Absentee Voting (West's Encyclopedia of American Law)
Participation in an election by qualified voters who are permitted to mail in their ballots.
The Uniformed and Overseas Citizens Absentee Voting Act (42 U.S.C.A. § 1973 ff et seq.) covers absentee voting in presidential elections, but the states regulate absentee voting in all other elections. According to Article I, Section 4, of the U.S. Constitution, "The Times, Places and Manner of holding Elections for Senators and Representatives, shall be prescribed in each state by the Legislature thereof; but the Congress may make or alter such Regulations, except as to the Places of ch[oo]sing Senators."
Originally created to accommodate overseas military service personnel in WORLD WAR I, absentee voting has since expanded to include all those expecting to be absent from their precincts on election day. The right to vote, even by absentee ballot, is no trifling concern. A state may restrict it only to the extent that doing so serves a compelling state interest such as preventing FRAUD.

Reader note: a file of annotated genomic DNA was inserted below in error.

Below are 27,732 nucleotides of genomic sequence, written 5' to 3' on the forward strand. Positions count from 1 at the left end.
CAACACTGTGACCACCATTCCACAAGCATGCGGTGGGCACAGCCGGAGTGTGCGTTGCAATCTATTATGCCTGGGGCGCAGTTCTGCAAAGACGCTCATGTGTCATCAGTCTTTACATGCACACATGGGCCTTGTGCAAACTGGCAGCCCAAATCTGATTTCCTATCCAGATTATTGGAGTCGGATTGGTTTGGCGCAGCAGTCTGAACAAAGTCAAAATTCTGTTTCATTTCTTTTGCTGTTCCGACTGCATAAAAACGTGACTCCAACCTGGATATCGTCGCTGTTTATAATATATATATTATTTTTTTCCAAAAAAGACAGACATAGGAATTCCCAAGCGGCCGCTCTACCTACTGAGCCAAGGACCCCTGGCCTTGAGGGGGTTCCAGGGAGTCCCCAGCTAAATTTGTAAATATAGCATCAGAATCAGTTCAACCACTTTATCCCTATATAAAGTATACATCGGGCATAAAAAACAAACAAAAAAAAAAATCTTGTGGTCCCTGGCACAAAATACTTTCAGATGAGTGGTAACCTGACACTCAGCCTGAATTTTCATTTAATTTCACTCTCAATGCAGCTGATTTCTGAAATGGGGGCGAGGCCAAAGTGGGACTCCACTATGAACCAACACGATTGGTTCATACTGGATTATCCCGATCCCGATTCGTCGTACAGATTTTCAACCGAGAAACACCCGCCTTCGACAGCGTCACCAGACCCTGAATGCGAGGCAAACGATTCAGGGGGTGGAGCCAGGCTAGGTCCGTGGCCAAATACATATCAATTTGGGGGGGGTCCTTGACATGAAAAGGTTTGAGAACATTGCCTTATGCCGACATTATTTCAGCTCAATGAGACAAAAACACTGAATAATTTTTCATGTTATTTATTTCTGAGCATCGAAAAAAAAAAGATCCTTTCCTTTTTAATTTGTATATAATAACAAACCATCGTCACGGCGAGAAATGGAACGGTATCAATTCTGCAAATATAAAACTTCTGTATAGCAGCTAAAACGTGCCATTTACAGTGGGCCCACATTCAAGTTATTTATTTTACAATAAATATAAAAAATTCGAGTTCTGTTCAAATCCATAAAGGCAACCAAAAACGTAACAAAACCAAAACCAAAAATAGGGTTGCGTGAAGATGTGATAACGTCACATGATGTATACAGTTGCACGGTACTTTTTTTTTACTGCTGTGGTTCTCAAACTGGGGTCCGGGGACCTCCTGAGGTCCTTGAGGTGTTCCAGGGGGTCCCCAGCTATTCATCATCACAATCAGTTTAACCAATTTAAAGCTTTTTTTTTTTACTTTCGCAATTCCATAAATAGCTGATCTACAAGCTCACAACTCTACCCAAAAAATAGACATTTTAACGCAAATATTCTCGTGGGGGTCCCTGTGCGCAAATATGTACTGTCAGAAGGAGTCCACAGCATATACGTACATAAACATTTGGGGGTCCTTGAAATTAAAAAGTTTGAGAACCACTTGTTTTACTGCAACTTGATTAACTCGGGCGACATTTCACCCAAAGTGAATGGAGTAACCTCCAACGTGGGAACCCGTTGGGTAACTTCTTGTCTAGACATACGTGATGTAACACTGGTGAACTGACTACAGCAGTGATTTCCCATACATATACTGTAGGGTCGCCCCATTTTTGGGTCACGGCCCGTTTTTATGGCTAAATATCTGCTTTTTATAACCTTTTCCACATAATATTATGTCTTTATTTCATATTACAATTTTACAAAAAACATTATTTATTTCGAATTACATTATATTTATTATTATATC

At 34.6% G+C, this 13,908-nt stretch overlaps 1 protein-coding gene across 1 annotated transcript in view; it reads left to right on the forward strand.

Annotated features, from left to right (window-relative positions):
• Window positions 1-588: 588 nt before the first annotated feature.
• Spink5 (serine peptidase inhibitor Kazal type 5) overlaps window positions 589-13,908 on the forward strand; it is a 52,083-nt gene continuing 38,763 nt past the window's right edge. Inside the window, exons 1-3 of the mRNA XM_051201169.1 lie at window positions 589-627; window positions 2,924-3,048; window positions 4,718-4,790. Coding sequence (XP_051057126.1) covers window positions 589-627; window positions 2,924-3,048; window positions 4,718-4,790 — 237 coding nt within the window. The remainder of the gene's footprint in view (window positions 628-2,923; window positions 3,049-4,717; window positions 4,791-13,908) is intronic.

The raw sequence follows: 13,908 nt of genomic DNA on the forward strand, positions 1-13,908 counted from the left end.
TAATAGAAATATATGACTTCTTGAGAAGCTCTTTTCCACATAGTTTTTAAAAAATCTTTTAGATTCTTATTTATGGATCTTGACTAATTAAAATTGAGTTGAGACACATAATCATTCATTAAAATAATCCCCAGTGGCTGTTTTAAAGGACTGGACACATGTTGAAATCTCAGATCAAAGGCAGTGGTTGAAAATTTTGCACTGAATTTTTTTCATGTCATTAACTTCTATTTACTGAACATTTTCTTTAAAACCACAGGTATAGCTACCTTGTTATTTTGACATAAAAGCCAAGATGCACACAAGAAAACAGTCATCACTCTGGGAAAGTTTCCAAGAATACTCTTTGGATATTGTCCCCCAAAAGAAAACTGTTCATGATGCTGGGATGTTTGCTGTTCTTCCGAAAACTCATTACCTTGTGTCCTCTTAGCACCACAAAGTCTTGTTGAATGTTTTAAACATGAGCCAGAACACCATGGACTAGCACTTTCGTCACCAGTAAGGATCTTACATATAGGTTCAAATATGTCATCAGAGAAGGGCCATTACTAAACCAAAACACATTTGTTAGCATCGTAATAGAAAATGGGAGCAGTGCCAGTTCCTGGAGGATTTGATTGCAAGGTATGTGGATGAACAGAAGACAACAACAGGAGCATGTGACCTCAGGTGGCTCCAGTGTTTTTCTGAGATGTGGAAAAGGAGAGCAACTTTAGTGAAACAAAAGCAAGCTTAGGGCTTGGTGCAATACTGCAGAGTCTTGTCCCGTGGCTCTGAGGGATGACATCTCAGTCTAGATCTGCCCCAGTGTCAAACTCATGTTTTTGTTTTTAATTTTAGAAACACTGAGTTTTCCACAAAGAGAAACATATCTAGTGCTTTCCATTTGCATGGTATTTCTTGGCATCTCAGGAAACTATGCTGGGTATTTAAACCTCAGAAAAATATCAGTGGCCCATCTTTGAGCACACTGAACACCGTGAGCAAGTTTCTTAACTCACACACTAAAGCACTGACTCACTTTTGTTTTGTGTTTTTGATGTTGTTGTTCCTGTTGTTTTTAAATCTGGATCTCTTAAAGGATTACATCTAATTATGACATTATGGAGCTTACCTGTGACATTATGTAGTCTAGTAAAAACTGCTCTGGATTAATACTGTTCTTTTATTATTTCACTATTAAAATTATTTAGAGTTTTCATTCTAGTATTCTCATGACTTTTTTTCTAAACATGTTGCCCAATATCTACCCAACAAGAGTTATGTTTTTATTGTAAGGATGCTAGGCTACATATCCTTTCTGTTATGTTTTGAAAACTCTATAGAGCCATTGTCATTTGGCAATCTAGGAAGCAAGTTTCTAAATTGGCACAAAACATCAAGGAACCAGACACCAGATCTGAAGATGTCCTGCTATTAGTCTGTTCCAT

Although all states allow absentee voting, the procedures and qualifications vary from state to state. For example, the amount of time that an application for an absentee ballot must precede the election can vary. In Minnesota, it is one day (M.S.A. § 203B.04). In Louisiana, it depends on...
(The entire section is 2208 words.)
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